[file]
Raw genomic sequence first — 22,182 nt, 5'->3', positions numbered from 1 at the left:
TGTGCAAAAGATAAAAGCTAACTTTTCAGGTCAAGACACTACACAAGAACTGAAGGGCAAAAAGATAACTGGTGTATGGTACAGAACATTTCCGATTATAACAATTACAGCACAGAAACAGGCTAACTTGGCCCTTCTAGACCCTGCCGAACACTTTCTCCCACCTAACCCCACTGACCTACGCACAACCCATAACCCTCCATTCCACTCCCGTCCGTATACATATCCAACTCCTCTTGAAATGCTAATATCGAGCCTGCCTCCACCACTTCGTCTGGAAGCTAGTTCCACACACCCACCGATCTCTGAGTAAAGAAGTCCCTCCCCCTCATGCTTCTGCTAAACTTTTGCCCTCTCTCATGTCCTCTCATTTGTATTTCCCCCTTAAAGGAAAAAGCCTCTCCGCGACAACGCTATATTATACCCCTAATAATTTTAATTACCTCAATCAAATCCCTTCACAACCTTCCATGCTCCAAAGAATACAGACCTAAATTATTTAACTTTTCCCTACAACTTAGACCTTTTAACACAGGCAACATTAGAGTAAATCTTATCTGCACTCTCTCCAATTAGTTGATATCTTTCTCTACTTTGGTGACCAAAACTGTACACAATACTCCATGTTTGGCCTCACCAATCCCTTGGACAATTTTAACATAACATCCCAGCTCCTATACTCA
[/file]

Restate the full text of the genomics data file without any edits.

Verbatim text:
Raw genomic sequence first — 22,182 nt, 5'->3', positions numbered from 1 at the left:
TGTGCAAAAGATAAAAGCTAACTTTTCAGGTCAAGACACTACACAAGAACTGAAGGGCAAAAAGATAACTGGTGTATGGTACAGAACATTTCCGATTATAACAATTACAGCACAGAAACAGGCTAACTTGGCCCTTCTAGACCCTGCCGAACACTTTCTCCCACCTAACCCCACTGACCTACGCACAACCCATAACCCTCCATTCCACTCCCGTCCGTATACATATCCAACTCCTCTTGAAATGCTAATATCGAGCCTGCCTCCACCACTTCGTCTGGAAGCTAGTTCCACACACCCACCGATCTCTGAGTAAAGAAGTCCCTCCCCCTCATGCTTCTGCTAAACTTTTGCCCTCTCTCATGTCCTCTCATTTGTATTTCCCCCTTAAAGGAAAAAGCCTCTCCGCGACAACGCTATATTATACCCCTAATAATTTTAATTACCTCAATCAAATCCCTTCACAACCTTCCATGCTCCAAAGAATACAGACCTAAATTATTTAACTTTTCCCTACAACTTAGACCTTTTAACACAGGCAACATTAGAGTAAATCTTATCTGCACTCTCTCCAATTAGTTGATATCTTTCTCTACTTTGGTGACCAAAACTGTACACAATACTCCATGTTTGGCCTCACCAATCCCTTGGACAATTTTAACATAACATCCCAGCTCCTATACTCA